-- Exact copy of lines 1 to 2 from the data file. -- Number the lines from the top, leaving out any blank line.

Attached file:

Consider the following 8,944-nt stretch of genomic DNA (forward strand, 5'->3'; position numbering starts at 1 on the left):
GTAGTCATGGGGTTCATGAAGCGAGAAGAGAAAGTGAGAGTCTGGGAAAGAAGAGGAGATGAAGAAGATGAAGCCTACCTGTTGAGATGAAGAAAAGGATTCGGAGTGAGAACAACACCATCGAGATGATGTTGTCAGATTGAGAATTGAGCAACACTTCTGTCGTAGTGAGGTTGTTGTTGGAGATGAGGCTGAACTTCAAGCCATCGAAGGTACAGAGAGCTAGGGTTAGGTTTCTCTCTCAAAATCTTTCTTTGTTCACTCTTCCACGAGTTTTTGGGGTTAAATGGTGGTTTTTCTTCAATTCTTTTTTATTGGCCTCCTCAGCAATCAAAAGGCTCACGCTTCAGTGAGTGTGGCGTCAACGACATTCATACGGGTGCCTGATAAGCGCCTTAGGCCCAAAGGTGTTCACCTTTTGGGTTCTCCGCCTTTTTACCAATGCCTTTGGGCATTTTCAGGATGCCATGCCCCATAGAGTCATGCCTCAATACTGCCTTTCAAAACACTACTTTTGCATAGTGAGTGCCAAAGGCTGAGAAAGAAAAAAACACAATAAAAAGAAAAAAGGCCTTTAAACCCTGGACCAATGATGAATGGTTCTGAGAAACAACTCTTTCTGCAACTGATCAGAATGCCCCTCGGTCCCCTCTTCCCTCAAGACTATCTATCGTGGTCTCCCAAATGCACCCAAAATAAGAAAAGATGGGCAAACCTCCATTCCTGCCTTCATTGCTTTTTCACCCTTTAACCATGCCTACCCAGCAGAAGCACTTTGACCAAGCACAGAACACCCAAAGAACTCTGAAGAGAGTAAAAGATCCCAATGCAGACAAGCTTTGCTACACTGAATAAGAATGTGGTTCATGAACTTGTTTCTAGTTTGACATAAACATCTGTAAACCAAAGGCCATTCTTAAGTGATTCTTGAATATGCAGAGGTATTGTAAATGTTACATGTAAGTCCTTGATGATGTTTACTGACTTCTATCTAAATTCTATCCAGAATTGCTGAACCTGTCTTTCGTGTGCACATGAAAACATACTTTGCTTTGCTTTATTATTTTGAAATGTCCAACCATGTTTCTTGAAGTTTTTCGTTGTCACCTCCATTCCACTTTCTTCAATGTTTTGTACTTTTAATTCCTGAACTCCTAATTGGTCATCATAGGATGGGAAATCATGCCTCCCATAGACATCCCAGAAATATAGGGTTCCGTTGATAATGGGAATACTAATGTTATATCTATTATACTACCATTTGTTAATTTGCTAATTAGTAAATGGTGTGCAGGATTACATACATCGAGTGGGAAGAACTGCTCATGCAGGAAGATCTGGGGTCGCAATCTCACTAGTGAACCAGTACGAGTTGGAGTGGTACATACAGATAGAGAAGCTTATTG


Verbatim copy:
Consider the following 8,944-nt stretch of genomic DNA (forward strand, 5'->3'; position numbering starts at 1 on the left):
GTAGTCATGGGGTTCATGAAGCGAGAAGAGAAAGTGAGAGTCTGGGAAAGAAGAGGAGATGAAGAAGATGAAGCCTACCTGTTGAGATGAAGAAAAGGATTCGGAGTGAGAACAACACCATCGAGATGATGTTGTCAGATTGAGAATTGAGCAACACTTCTGTCGTAGTGAGGTTGTTGTTGGAGATGAGGCTGAACTTCAAGCCATCGAAGGTACAGAGAGCTAGGGTTAGGTTTCTCTCTCAAAATCTTTCTTTGTTCACTCTTCCACGAGTTTTTGGGGTTAAATGGTGGTTTTTCTTCAATTCTTTTTTATTGGCCTCCTCAGCAATCAAAAGGCTCACGCTTCAGTGAGTGTGGCGTCAACGACATTCATACGGGTGCCTGATAAGCGCCTTAGGCCCAAAGGTGTTCACCTTTTGGGTTCTCCGCCTTTTTACCAATGCCTTTGGGCATTTTCAGGATGCCATGCCCCATAGAGTCATGCCTCAATACTGCCTTTCAAAACACTACTTTTGCATAGTGAGTGCCAAAGGCTGAGAAAGAAAAAAACACAATAAAAAGAAAAAAGGCCTTTAAACCCTGGACCAATGATGAATGGTTCTGAGAAACAACTCTTTCTGCAACTGATCAGAATGCCCCTCGGTCCCCTCTTCCCTCAAGACTATCTATCGTGGTCTCCCAAATGCACCCAAAATAAGAAAAGATGGGCAAACCTCCATTCCTGCCTTCATTGCTTTTTCACCCTTTAACCATGCCTACCCAGCAGAAGCACTTTGACCAAGCACAGAACACCCAAAGAACTCTGAAGAGAGTAAAAGATCCCAATGCAGACAAGCTTTGCTACACTGAATAAGAATGTGGTTCATGAACTTGTTTCTAGTTTGACATAAACATCTGTAAACCAAAGGCCATTCTTAAGTGATTCTTGAATATGCAGAGGTATTGTAAATGTTACATGTAAGTCCTTGATGATGTTTACTGACTTCTATCTAAATTCTATCCAGAATTGCTGAACCTGTCTTTCGTGTGCACATGAAAACATACTTTGCTTTGCTTTATTATTTTGAAATGTCCAACCATGTTTCTTGAAGTTTTTCGTTGTCACCTCCATTCCACTTTCTTCAATGTTTTGTACTTTTAATTCCTGAACTCCTAATTGGTCATCATAGGATGGGAAATCATGCCTCCCATAGACATCCCAGAAATATAGGGTTCCGTTGATAATGGGAATACTAATGTTATATCTATTATACTACCATTTGTTAATTTGCTAATTAGTAAATGGTGTGCAGGATTACATACATCGAGTGGGAAGAACTGCTCATGCAGGAAGATCTGGGGTCGCAATCTCACTAGTGAACCAGTACGAGTTGGAGTGGTACATACAGATAGAGAAGCTTATTG